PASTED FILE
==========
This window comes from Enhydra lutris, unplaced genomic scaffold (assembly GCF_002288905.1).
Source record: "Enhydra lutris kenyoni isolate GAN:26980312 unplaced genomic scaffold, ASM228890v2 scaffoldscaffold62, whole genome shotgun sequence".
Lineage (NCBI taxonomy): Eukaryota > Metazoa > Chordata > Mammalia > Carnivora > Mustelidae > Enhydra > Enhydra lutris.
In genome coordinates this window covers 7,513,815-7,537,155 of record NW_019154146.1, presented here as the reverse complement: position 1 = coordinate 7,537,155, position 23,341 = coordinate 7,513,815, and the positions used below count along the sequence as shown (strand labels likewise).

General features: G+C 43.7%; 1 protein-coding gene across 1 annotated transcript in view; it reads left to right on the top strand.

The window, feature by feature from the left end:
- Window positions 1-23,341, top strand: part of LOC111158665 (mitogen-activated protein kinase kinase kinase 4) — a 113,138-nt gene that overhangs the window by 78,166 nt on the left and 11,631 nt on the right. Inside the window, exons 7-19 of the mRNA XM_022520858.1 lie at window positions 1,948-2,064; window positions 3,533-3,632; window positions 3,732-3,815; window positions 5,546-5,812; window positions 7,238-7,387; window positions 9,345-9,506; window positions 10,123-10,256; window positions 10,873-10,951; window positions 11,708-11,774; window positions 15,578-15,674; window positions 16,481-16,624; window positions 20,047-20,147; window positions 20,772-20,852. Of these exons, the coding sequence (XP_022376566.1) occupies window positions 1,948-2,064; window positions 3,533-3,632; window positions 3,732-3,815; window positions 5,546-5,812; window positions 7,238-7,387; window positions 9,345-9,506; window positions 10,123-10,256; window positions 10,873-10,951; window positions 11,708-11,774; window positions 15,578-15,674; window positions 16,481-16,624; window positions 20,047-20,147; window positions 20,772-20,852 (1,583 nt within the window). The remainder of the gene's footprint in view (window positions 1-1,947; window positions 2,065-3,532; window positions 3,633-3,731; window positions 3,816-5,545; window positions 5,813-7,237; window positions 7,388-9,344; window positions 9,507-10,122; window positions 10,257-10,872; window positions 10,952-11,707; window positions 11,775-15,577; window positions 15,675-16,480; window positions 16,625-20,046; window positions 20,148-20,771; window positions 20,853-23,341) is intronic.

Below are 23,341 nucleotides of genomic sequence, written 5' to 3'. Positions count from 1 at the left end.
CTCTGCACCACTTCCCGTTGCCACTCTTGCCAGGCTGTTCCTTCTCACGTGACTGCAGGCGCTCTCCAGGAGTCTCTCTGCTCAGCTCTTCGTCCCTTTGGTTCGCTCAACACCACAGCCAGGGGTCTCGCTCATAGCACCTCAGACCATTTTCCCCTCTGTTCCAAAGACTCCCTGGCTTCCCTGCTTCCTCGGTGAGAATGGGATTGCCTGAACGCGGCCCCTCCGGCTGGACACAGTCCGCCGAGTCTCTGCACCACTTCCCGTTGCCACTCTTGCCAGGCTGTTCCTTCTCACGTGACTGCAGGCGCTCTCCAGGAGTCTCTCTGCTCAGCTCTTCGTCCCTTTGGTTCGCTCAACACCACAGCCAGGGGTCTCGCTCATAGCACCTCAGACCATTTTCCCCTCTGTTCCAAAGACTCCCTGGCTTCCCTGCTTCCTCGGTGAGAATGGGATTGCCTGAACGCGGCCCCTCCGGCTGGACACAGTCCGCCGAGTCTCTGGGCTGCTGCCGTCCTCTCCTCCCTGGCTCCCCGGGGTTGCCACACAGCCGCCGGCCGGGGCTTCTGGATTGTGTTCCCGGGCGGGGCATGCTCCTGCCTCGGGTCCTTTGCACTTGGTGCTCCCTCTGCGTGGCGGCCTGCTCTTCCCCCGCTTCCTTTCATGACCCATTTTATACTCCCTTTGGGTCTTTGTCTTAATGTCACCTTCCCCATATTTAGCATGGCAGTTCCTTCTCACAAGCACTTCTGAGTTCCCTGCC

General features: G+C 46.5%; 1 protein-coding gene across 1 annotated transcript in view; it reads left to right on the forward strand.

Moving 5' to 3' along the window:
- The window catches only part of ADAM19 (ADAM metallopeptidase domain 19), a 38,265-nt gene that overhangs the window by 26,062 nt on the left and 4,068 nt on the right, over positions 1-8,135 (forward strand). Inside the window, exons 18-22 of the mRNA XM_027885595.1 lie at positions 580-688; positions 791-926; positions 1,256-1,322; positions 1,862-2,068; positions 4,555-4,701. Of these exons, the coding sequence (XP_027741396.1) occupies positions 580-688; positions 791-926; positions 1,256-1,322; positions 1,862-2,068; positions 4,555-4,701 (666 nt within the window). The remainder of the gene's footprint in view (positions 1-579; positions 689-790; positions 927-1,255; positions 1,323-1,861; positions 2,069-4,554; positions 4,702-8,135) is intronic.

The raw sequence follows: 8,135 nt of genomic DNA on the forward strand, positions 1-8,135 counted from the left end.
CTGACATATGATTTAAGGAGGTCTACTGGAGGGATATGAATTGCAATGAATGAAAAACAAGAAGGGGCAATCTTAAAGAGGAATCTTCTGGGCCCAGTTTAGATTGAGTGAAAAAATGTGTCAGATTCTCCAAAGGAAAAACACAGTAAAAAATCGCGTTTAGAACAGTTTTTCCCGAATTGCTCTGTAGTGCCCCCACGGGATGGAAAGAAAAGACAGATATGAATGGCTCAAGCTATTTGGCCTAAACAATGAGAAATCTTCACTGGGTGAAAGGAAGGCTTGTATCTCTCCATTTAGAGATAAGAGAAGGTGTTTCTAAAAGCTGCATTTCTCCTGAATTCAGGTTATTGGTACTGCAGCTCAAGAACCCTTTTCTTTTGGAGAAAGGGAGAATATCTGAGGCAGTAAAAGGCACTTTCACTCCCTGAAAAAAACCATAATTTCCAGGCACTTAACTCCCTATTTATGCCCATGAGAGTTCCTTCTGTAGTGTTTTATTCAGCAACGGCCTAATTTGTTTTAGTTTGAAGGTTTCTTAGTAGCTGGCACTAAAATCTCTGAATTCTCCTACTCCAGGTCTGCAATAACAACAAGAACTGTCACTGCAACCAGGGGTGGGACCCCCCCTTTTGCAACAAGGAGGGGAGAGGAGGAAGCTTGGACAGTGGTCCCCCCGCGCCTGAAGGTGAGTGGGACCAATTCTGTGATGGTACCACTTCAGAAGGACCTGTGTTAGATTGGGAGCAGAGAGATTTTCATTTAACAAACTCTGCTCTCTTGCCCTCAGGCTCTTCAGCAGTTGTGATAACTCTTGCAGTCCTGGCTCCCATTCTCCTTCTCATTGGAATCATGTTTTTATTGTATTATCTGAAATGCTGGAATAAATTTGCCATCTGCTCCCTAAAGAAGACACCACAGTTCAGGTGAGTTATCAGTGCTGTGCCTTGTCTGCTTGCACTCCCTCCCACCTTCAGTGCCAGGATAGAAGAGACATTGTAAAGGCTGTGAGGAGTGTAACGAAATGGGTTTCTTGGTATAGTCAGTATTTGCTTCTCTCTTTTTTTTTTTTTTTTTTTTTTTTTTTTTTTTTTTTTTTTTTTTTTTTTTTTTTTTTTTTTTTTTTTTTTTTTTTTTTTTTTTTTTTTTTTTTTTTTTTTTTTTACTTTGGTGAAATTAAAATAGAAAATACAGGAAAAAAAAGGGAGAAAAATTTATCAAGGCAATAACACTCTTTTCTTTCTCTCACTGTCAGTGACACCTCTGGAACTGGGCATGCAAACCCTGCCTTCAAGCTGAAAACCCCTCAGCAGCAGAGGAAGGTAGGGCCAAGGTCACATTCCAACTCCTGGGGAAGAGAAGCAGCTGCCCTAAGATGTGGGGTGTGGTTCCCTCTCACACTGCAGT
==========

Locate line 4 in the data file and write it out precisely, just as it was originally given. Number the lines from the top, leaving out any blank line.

In genome coordinates this window covers 7,513,815-7,537,155 of record NW_019154146.1, presented here as the reverse complement: position 1 = coordinate 7,537,155, position 23,341 = coordinate 7,513,815, and the positions used below count along the sequence as shown (strand labels likewise).